Hard-learned experience has taught me to be wary of “good times” in the remodeling industry. Yes, these are the good times I am referring to. If your systems and people are rock solid, you can make a lot of money—not just cash flow, but real profit.

I suspect many of you share my sentiment: happy to see very strong demand but also deeply concerned about the inefficiencies that often follow. Many products are in short supply. Manufacturers are doing their best to ramp up, quickly sourcing additional inputs, adding shifts if they can find the workers, and then getting product out the door and into the doors of stocking dealers.

The same is true with distribution. Within a few short months, supply chains whipsawed from pandemic lows of purchases to new highs in demand from pros like you. These product and supply issues mean delays and higher prices. We see them now, and it’s likely to get worse before it gets better.

Good times are dangerous because the playing field is much more complicated and unpredictable than a balanced remodeling market driven by moderate or even slow demand. This is an environment where you have to both run fast but also play defense.

Here are two pitfalls you may face during these good times:

Pitfall No. 1: How do you maintain profit on jobs in an environment with quickly rising prices and increasing timelines?

Pitfall No. 2: Remembering the slower times, there’s a tendency to say “yes” more than is good for you.

Juggling too many jobs is a sure way to create unhappy clients. With everybody looking to hire a contractor, how do you aggressively pursue the profitable jobs you need while declining the ones you don’t want? After all, you’ve worked hard to become a go-to remodeler in your town.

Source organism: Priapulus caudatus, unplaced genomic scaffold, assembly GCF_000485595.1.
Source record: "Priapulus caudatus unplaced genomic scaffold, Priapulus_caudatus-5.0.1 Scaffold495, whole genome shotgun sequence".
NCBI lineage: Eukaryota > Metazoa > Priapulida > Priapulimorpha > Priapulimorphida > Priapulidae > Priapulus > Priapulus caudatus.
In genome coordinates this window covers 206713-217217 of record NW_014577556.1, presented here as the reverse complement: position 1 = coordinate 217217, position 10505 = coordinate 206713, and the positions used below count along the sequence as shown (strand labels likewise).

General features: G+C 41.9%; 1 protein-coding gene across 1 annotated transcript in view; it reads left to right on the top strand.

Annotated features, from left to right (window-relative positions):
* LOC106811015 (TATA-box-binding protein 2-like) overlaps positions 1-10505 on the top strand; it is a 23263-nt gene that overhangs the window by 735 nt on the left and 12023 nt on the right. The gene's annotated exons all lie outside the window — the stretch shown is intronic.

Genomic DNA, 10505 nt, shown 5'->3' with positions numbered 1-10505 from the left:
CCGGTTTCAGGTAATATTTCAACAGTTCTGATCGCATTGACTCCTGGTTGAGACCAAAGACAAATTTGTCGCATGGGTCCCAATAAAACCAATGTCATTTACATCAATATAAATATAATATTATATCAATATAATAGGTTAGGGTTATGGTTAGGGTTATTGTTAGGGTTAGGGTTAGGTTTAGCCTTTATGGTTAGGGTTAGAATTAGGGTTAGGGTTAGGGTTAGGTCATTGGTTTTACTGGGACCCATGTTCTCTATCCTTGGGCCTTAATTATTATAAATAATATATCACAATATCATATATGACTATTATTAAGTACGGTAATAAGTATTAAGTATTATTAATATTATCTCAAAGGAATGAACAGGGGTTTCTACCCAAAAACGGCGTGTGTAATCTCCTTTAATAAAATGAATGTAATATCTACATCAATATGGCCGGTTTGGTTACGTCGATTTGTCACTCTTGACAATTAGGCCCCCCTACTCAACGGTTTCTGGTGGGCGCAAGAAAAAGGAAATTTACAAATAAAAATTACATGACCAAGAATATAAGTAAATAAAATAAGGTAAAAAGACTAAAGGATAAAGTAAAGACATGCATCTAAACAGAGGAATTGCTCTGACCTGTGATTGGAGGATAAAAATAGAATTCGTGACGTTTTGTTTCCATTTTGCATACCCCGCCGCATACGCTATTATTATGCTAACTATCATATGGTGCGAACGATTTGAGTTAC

Preserving and burnishing your reputation for professionalism in times like these requires tact—a polite “no” and a possible referral to another contractor or designer.

Good times also require superior project planning. By finishing your jobs on time and as near to budget as possible, you stand a chance at making good profits this year. This is the advice being frequently dispensed by seasoned remodelers and experts such as our columnist Shawn McCadden.

His article this month tackles the issue head on. His answer: If you have the ability to do it, sell a guaranteed time slot to conduct a remodel. Be precise on your calendar and only hold slots if folks are willing to pay a premium and make a large deposit.

Other pearls of wisdom from McCadden’s column? Make sure you’ve got contingencies in your contracts to allow for price increases along the way. In an environment of long timelines and price increases, not doing so is to ensure that your profit will drift downward with each passing week.

The issue you hold in your hands is filled with outstanding remodeling products. They are the 100 most requested products over the last 12 months by readers of this magazine and our related newsletters and online platforms.

These products are a reminder of the vibrancy and innovative nature of the remodeling industry. Use the list as a solution finder. Chances are these popular products in are in strong demand. Order them in advance and set expectations with clients as to when you will be able to install them.

It’s a great time to be a remodeler. But it’s also an important professional moment in your career—one that requires extreme focus and lots of energy. QR

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